The Global Forum on Agricultural Research (GFAR), in partnership with the Foundation for South-North Mediterranean Dialogue, is working to highlight the needs of rural communities in the Mediterranean. The groups are hosting a series of conferences around the region focusing on how agricultural innovations can create a better future for rural communities, which are often overlooked in favor of urban development.
GFAR is a global forum and community of experts devoted to agricultural research and positive innovation. The Foundation for South-North Mediterranean Dialogue is a civil society movement formed to address the challenges that communities face in the Mediterranean region. Their mission is “a shared vision of the future, outside of state structures and current conflict.” GFAR partnered with the Foundation to integrate insights from rural agricultural communities on policy directing the future of agriculture.
Progress has already been made in highlighting the need to support rural farmers in the Mediterranean. This February, the International Centre for Advanced Mediterranean Agronomic Studies (CIHEAM) hosted a seminar between the Ministers of Agriculture from its member countries to discuss sustainable agricultural development in the Mediterranean. CIHEAM described the goals of the seminar as “the strengthening of different types of family farming, the validation of the rural environment and the landscape amenities as well as their ability to improve the production of goods and services.”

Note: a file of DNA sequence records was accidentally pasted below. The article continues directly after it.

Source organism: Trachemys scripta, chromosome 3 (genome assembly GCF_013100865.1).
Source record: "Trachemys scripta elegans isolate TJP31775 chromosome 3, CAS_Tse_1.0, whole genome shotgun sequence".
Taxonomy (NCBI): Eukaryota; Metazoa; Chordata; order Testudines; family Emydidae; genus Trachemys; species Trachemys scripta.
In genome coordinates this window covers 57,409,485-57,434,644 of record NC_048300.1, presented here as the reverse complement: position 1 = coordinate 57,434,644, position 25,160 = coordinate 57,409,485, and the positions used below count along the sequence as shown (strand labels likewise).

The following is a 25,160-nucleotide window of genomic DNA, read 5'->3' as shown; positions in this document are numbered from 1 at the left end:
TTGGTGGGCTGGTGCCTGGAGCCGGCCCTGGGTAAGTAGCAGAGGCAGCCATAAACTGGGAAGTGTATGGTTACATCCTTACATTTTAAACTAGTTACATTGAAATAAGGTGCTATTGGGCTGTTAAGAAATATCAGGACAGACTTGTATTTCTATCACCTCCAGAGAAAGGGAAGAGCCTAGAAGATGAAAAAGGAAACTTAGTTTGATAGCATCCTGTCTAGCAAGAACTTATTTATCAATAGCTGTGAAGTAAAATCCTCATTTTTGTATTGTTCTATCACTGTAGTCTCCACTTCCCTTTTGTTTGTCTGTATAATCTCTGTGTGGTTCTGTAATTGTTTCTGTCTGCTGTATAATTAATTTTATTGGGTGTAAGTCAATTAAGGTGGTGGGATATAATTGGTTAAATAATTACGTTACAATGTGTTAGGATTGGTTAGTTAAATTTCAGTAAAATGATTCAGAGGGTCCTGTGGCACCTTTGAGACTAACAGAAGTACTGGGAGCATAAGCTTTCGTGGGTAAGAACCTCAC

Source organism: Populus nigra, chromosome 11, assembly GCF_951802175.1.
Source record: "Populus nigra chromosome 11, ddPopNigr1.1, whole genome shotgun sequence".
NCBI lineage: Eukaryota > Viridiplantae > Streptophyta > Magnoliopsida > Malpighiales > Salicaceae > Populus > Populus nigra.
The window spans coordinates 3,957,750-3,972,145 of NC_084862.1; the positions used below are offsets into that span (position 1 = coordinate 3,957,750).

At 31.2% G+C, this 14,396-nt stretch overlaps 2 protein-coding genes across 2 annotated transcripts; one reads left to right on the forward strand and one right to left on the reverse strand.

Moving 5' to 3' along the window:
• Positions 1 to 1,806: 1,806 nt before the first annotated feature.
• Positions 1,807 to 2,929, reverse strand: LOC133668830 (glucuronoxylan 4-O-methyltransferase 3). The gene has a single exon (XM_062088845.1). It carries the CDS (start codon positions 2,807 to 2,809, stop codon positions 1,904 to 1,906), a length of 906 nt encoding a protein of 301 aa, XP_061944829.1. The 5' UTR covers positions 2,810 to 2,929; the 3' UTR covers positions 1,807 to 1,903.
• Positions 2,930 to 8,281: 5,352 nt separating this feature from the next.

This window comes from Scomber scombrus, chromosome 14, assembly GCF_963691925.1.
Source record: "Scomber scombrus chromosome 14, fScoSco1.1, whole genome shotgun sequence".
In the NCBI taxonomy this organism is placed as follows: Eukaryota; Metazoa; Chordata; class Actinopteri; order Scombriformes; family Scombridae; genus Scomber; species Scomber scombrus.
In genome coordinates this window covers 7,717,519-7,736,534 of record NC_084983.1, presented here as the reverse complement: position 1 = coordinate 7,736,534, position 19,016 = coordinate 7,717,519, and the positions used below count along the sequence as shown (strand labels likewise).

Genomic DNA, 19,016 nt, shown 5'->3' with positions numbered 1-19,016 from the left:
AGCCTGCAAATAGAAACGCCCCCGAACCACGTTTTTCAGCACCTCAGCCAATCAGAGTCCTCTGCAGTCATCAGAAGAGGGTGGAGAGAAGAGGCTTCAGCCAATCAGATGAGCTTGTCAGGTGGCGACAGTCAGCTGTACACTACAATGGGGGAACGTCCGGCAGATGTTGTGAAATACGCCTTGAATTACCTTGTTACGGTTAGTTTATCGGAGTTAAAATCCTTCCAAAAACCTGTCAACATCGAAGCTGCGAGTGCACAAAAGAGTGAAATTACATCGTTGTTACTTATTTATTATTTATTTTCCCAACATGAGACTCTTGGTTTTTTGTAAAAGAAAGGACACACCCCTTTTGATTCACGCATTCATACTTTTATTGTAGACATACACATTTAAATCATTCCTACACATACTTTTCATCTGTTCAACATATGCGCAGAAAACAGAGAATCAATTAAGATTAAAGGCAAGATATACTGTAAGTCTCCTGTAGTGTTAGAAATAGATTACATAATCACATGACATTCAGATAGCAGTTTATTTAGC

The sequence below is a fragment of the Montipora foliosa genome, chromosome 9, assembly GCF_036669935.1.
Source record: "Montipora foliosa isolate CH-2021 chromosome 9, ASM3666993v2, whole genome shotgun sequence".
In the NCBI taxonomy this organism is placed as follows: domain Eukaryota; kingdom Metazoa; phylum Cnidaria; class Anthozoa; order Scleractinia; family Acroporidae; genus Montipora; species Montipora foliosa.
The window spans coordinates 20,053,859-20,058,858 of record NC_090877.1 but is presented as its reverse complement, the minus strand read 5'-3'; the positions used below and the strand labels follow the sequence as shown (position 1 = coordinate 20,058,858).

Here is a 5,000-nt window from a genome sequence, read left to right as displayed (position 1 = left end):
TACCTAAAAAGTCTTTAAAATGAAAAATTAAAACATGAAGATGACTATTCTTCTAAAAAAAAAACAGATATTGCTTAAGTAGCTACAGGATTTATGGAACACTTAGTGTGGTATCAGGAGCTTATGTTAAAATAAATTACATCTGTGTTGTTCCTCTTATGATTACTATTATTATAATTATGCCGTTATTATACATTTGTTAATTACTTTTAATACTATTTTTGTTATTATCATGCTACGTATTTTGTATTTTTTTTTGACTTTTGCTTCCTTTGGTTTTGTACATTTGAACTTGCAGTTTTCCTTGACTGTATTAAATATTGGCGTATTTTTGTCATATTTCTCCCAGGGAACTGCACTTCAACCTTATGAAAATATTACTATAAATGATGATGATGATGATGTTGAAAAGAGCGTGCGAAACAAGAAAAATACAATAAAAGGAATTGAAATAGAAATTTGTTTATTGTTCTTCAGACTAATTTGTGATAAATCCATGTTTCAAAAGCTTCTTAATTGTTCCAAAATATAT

GFAR and The Foundation for South-North Mediterranean Dialogue hope to expand on this work by holding a series of dialogues focusing on specific strategies to support rural agricultural communities in the Mediterranean. The first discussion will take place in Volos, Greece in June 2014. Additional dialogues will take place throughout 2014 and early 2015 in Egypt, France, and either Morocco or Algeria. These sub-regional dialogues will cumulate in a 2015 Mediterranean Regional Congress.
The aim of these dialogues is to prevent the continued neglect of rural farming communities that can produce continued rural poverty, urban migration, or new sources of conflict. Issues such as agricultural development, relationships between rural and urban communities, and potential regional collaborations will be discussed. The outcomes from the meetings will be used to inform and advocate for policy changes.
GFAR’s partnership will help participants representing civil society, farming, and youth communities to take part in each sub-regional dialogue. Interested individuals from each sub-region are openly welcome to participate. “Each meeting will be designed as a foresight reflection, to identify viable futures for these rural worlds,” reports GFAR.